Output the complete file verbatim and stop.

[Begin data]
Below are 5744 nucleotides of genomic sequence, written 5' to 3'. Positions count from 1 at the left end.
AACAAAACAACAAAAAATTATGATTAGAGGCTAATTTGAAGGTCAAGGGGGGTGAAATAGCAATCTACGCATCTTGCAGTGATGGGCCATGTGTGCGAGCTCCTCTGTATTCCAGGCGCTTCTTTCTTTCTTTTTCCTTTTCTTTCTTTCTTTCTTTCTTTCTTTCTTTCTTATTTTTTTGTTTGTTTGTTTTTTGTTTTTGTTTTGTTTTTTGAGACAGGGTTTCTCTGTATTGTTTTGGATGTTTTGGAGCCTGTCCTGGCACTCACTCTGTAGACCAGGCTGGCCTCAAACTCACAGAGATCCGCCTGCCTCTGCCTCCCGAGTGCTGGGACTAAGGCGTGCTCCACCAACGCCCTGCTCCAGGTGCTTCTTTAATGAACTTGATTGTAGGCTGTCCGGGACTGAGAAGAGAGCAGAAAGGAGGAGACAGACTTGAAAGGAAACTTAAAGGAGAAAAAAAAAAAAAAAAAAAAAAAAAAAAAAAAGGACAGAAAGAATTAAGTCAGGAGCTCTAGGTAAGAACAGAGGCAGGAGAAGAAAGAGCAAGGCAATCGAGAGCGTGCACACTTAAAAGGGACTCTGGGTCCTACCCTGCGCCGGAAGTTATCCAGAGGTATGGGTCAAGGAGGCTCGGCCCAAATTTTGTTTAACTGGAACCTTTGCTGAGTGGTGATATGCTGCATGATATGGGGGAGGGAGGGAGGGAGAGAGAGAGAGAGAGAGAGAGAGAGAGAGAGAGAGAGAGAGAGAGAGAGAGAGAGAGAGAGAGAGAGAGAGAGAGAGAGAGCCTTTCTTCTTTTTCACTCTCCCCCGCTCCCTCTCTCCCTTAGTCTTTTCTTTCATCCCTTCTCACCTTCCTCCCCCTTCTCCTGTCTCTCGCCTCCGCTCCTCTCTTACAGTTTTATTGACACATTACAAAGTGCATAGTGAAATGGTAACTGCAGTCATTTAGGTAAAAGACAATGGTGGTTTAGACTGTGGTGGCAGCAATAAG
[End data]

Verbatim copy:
Below are 5744 nucleotides of genomic sequence, written 5' to 3'. Positions count from 1 at the left end.
AACAAAACAACAAAAAATTATGATTAGAGGCTAATTTGAAGGTCAAGGGGGGTGAAATAGCAATCTACGCATCTTGCAGTGATGGGCCATGTGTGCGAGCTCCTCTGTATTCCAGGCGCTTCTTTCTTTCTTTTTCCTTTTCTTTCTTTCTTTCTTTCTTTCTTTCTTTCTTATTTTTTTGTTTGTTTGTTTTTTGTTTTTGTTTTGTTTTTTGAGACAGGGTTTCTCTGTATTGTTTTGGATGTTTTGGAGCCTGTCCTGGCACTCACTCTGTAGACCAGGCTGGCCTCAAACTCACAGAGATCCGCCTGCCTCTGCCTCCCGAGTGCTGGGACTAAGGCGTGCTCCACCAACGCCCTGCTCCAGGTGCTTCTTTAATGAACTTGATTGTAGGCTGTCCGGGACTGAGAAGAGAGCAGAAAGGAGGAGACAGACTTGAAAGGAAACTTAAAGGAGAAAAAAAAAAAAAAAAAAAAAAAAAAAAAAAAGGACAGAAAGAATTAAGTCAGGAGCTCTAGGTAAGAACAGAGGCAGGAGAAGAAAGAGCAAGGCAATCGAGAGCGTGCACACTTAAAAGGGACTCTGGGTCCTACCCTGCGCCGGAAGTTATCCAGAGGTATGGGTCAAGGAGGCTCGGCCCAAATTTTGTTTAACTGGAACCTTTGCTGAGTGGTGATATGCTGCATGATATGGGGGAGGGAGGGAGGGAGAGAGAGAGAGAGAGAGAGAGAGAGAGAGAGAGAGAGAGAGAGAGAGAGAGAGAGAGAGAGAGAGAGAGAGAGAGAGAGAGCCTTTCTTCTTTTTCACTCTCCCCCGCTCCCTCTCTCCCTTAGTCTTTTCTTTCATCCCTTCTCACCTTCCTCCCCCTTCTCCTGTCTCTCGCCTCCGCTCCTCTCTTACAGTTTTATTGACACATTACAAAGTGCATAGTGAAATGGTAACTGCAGTCATTTAGGTAAAAGACAATGGTGGTTTAGACTGTGGTGGCAGCAATAAG